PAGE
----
Wednesday, March 25, 2009

The Midwest

I'm reading American Wife, by Curtis Sittenfeld, and loved this:

Then we were back in Wisconsin, a place that in late summer is thrillingly beautiful. When I was young, this was knowledge shared by everyone around me; as an adult, I've never stopped being surprised by how few of the people with whom I interact have any true sense of the states between Pennsylvania and Colorado. Some of these people have even spent weeks or months working in such states, but unless they're midwesterners, too, to them the region is nothing but polling numbers and caucuses, towns or cities where they stay in hotels whose bedspreads are glossy maroon and brown on the outside and pilly on the inside, whose continental breakfasts are packaged doughnuts and cereal from a dispenser, whose fitness centers are a single stationary bike and a broken treadmill. These people eat dinner at Perkins, and then they complain about the quality of the restaurants.

Admittedly, the area possesses a dowdiness I personally have always found comforting, but to think of Wisconsin specifically or the Midwest as a whole as anything other than beautiful is to ignore the extraordinary power of the land. The lushness of the grass and trees in August, the roll of the hills (far less of the Midwest is flat than outsiders seem to imagine), that rich smell of soil, the evening sunset over a field of wheat, or the crickets chirping at dusk on a residential street: All of it, it has always made me feel at peace. There is room to breathe, there is a realness of place. The seasons are extreme, but they pass and return, pass and return, and the world seems far steadier than it does from the vantage point of a coastal city.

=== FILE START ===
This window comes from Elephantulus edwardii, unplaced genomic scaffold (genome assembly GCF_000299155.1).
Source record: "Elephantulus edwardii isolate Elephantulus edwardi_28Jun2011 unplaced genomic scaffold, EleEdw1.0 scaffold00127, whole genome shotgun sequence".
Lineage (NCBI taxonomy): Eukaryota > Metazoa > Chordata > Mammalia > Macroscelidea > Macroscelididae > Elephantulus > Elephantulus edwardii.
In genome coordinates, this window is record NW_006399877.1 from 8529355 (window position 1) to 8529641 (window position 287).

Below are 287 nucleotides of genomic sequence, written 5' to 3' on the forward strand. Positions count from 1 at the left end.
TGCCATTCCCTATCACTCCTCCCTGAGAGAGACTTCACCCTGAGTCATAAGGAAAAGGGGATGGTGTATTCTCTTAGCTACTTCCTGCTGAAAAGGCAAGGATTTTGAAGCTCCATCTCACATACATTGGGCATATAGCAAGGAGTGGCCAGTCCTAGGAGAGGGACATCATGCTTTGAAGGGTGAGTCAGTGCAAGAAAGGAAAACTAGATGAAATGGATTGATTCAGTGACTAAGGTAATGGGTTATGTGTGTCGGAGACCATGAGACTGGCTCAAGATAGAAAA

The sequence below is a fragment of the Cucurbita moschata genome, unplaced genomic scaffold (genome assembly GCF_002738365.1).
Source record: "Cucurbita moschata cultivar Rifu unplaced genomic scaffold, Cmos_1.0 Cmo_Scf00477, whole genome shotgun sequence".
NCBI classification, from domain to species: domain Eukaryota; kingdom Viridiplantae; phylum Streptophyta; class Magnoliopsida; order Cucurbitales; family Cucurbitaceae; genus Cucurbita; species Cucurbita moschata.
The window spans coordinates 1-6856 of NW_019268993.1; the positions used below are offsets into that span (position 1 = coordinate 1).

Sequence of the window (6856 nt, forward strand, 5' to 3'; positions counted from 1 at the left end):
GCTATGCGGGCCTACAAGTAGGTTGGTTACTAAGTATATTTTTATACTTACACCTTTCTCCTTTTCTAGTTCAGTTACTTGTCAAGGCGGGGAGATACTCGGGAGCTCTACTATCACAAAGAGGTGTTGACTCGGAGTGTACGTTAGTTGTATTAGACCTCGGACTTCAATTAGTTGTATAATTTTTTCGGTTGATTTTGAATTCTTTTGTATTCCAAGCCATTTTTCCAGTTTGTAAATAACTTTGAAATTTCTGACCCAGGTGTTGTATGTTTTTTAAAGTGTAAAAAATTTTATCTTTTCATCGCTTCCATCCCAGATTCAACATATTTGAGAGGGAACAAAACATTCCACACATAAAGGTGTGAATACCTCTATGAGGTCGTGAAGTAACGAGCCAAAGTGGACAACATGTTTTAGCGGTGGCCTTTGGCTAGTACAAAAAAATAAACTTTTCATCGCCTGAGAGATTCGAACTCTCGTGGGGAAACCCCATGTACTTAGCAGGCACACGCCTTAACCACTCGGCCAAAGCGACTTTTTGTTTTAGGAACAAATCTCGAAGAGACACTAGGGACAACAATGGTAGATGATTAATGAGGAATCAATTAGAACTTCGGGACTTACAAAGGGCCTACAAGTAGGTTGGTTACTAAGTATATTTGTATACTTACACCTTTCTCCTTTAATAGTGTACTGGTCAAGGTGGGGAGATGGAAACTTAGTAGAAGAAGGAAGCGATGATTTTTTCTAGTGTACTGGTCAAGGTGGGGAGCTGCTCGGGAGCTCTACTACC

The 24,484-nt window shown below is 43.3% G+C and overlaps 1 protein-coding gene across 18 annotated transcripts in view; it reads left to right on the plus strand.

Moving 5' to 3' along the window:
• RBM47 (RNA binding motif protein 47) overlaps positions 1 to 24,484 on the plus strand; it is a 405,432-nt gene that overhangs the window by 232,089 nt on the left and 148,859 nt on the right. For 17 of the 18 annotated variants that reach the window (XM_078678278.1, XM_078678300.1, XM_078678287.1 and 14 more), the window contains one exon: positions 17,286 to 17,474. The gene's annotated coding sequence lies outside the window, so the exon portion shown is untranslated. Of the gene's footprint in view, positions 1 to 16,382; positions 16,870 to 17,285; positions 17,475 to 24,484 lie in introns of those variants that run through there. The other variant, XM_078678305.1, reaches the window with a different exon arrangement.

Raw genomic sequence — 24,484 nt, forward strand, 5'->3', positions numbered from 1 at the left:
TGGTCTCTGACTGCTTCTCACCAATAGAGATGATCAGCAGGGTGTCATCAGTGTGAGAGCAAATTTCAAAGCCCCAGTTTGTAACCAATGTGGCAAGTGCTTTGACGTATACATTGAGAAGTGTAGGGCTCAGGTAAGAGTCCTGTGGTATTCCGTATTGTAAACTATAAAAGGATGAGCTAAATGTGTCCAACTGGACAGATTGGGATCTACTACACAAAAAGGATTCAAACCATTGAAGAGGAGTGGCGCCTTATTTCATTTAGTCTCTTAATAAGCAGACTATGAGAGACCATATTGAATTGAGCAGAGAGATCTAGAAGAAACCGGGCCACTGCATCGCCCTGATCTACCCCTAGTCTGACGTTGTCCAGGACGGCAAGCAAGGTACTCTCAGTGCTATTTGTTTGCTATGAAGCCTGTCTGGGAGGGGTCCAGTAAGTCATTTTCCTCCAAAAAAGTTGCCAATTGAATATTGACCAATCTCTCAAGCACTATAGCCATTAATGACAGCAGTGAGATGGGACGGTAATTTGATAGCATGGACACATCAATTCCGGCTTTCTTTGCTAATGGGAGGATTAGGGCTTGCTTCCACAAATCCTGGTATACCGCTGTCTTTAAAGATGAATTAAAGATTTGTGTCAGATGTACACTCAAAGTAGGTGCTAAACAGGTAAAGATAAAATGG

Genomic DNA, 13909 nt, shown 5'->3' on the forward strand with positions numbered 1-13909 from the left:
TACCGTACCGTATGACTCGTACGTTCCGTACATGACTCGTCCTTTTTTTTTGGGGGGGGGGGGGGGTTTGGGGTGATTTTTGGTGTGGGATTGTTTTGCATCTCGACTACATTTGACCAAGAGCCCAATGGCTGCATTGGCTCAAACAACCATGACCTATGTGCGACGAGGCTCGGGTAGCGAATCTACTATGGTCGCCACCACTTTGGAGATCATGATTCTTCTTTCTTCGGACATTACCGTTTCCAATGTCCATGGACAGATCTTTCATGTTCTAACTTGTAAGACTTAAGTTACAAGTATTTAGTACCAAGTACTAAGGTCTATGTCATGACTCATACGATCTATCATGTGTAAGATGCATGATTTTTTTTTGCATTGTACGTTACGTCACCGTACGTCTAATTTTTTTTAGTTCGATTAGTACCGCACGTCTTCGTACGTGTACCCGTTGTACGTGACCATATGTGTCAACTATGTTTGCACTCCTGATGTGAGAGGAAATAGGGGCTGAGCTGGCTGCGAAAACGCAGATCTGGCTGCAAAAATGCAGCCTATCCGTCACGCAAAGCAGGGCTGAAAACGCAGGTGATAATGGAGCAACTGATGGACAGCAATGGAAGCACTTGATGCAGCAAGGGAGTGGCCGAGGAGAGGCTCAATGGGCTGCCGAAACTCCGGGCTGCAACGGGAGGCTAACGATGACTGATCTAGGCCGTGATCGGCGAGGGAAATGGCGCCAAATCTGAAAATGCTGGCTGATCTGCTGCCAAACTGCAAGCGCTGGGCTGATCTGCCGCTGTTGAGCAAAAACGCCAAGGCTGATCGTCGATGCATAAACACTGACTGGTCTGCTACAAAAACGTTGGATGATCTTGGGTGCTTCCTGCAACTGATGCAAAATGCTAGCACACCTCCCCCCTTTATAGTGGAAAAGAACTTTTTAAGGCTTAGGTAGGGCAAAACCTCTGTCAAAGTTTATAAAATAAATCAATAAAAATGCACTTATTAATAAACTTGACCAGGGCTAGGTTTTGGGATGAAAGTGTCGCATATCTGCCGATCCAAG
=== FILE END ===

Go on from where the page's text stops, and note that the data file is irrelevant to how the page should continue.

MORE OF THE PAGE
Certainly picturesque towns can be found in New England or California or the Pacific Northwest, but I can't shake the sense that they're too picturesque. . . . But the Midwest: It is quietly lovely, not preening with the need to have its attributes remarked on. It is the place I am calmest and most myself.

* * *

Driving cross-country from New York to Portland last summer, I remembered how amazingly beautiful Wisconsin is, and how nobody seems to know about that--or maybe they just don't give a shit, since it's Wisconsin. But I wrote here that the forests and hills in Minnesota and Wisconsin, also western Oregon (and I guess western Washington too) are my favorite landscape in this country. (What I've seen of it, anyway, which is a lot, but not everything.)

1 comment:

KT said...

Thanks for posting that passage. As I read it I felt a little calmness spread across my shoulders and took a deeper breath. There is something about the midwest that is subtle yet substantial and wonderful that gets overshadowed by the dismissive jokes and insults. I worked in the corn field nearly every summer of my teenage years. I still know what the air smells like when the corn pollen out. Until I read the part about the crickets on residential streets I had forgotten them. Lightening bugs. Intense hues of the huge sunsets that last for an hour. The harvest moon. Thunder storms, I miss the thunder storms.